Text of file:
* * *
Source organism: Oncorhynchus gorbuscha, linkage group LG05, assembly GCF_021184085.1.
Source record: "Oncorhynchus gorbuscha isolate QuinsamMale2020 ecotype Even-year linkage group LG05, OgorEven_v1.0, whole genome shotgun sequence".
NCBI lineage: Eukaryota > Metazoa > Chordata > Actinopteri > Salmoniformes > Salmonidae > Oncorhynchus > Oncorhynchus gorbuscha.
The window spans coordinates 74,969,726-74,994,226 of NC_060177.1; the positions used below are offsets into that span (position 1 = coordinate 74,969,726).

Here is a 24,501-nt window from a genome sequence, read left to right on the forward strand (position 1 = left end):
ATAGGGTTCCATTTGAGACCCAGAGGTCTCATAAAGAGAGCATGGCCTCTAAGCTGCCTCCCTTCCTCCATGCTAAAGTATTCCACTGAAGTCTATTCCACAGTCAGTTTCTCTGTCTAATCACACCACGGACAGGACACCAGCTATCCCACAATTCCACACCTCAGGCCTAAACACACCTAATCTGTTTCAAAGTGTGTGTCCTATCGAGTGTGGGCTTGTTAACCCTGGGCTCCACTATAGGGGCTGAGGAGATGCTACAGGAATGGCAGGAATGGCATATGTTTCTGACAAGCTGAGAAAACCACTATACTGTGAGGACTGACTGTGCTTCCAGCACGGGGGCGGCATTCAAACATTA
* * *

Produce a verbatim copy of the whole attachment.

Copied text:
Source organism: Oncorhynchus gorbuscha, linkage group LG05, assembly GCF_021184085.1.
Source record: "Oncorhynchus gorbuscha isolate QuinsamMale2020 ecotype Even-year linkage group LG05, OgorEven_v1.0, whole genome shotgun sequence".
NCBI lineage: Eukaryota > Metazoa > Chordata > Actinopteri > Salmoniformes > Salmonidae > Oncorhynchus > Oncorhynchus gorbuscha.
The window spans coordinates 74,969,726-74,994,226 of NC_060177.1; the positions used below are offsets into that span (position 1 = coordinate 74,969,726).

Here is a 24,501-nt window from a genome sequence, read left to right on the forward strand (position 1 = left end):
ATAGGGTTCCATTTGAGACCCAGAGGTCTCATAAAGAGAGCATGGCCTCTAAGCTGCCTCCCTTCCTCCATGCTAAAGTATTCCACTGAAGTCTATTCCACAGTCAGTTTCTCTGTCTAATCACACCACGGACAGGACACCAGCTATCCCACAATTCCACACCTCAGGCCTAAACACACCTAATCTGTTTCAAAGTGTGTGTCCTATCGAGTGTGGGCTTGTTAACCCTGGGCTCCACTATAGGGGCTGAGGAGATGCTACAGGAATGGCAGGAATGGCATATGTTTCTGACAAGCTGAGAAAACCACTATACTGTGAGGACTGACTGTGCTTCCAGCACGGGGGCGGCATTCAAACATTA